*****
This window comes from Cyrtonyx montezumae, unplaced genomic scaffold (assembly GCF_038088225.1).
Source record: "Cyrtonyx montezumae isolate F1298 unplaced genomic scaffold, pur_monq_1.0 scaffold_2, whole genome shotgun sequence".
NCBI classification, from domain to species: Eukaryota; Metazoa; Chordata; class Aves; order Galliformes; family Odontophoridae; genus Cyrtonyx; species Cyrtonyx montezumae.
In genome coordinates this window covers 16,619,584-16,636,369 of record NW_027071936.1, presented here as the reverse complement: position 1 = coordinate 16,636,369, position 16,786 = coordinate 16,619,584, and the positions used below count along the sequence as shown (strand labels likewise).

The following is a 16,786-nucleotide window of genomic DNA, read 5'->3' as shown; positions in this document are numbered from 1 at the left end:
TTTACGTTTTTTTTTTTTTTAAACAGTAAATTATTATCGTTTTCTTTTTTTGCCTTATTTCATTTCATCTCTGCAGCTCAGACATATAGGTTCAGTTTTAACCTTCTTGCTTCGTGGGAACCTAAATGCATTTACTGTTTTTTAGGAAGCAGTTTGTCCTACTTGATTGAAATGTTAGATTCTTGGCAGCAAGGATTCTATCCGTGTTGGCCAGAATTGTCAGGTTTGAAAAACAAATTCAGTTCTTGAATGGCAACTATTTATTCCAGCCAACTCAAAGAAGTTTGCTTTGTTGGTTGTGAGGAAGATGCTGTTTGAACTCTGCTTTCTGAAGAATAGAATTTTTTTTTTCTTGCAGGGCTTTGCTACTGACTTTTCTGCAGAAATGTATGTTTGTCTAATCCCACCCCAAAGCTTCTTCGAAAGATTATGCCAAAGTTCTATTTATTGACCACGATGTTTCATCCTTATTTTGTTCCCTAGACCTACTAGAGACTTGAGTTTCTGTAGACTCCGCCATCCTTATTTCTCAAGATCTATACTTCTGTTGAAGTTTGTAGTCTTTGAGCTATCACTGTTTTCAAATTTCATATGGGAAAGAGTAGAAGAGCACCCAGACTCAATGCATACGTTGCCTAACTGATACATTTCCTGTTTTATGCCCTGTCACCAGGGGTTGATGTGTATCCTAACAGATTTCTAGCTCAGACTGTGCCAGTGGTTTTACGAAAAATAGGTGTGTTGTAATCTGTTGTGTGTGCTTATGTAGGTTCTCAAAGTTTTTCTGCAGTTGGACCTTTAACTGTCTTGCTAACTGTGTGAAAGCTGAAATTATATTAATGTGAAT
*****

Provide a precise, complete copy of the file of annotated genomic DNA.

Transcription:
This window comes from Cyrtonyx montezumae, unplaced genomic scaffold (assembly GCF_038088225.1).
Source record: "Cyrtonyx montezumae isolate F1298 unplaced genomic scaffold, pur_monq_1.0 scaffold_2, whole genome shotgun sequence".
NCBI classification, from domain to species: Eukaryota; Metazoa; Chordata; class Aves; order Galliformes; family Odontophoridae; genus Cyrtonyx; species Cyrtonyx montezumae.
In genome coordinates this window covers 16,619,584-16,636,369 of record NW_027071936.1, presented here as the reverse complement: position 1 = coordinate 16,636,369, position 16,786 = coordinate 16,619,584, and the positions used below count along the sequence as shown (strand labels likewise).

The following is a 16,786-nucleotide window of genomic DNA, read 5'->3' as shown; positions in this document are numbered from 1 at the left end:
TTTACGTTTTTTTTTTTTTTAAACAGTAAATTATTATCGTTTTCTTTTTTTGCCTTATTTCATTTCATCTCTGCAGCTCAGACATATAGGTTCAGTTTTAACCTTCTTGCTTCGTGGGAACCTAAATGCATTTACTGTTTTTTAGGAAGCAGTTTGTCCTACTTGATTGAAATGTTAGATTCTTGGCAGCAAGGATTCTATCCGTGTTGGCCAGAATTGTCAGGTTTGAAAAACAAATTCAGTTCTTGAATGGCAACTATTTATTCCAGCCAACTCAAAGAAGTTTGCTTTGTTGGTTGTGAGGAAGATGCTGTTTGAACTCTGCTTTCTGAAGAATAGAATTTTTTTTTTCTTGCAGGGCTTTGCTACTGACTTTTCTGCAGAAATGTATGTTTGTCTAATCCCACCCCAAAGCTTCTTCGAAAGATTATGCCAAAGTTCTATTTATTGACCACGATGTTTCATCCTTATTTTGTTCCCTAGACCTACTAGAGACTTGAGTTTCTGTAGACTCCGCCATCCTTATTTCTCAAGATCTATACTTCTGTTGAAGTTTGTAGTCTTTGAGCTATCACTGTTTTCAAATTTCATATGGGAAAGAGTAGAAGAGCACCCAGACTCAATGCATACGTTGCCTAACTGATACATTTCCTGTTTTATGCCCTGTCACCAGGGGTTGATGTGTATCCTAACAGATTTCTAGCTCAGACTGTGCCAGTGGTTTTACGAAAAATAGGTGTGTTGTAATCTGTTGTGTGTGCTTATGTAGGTTCTCAAAGTTTTTCTGCAGTTGGACCTTTAACTGTCTTGCTAACTGTGTGAAAGCTGAAATTATATTAATGTGAAT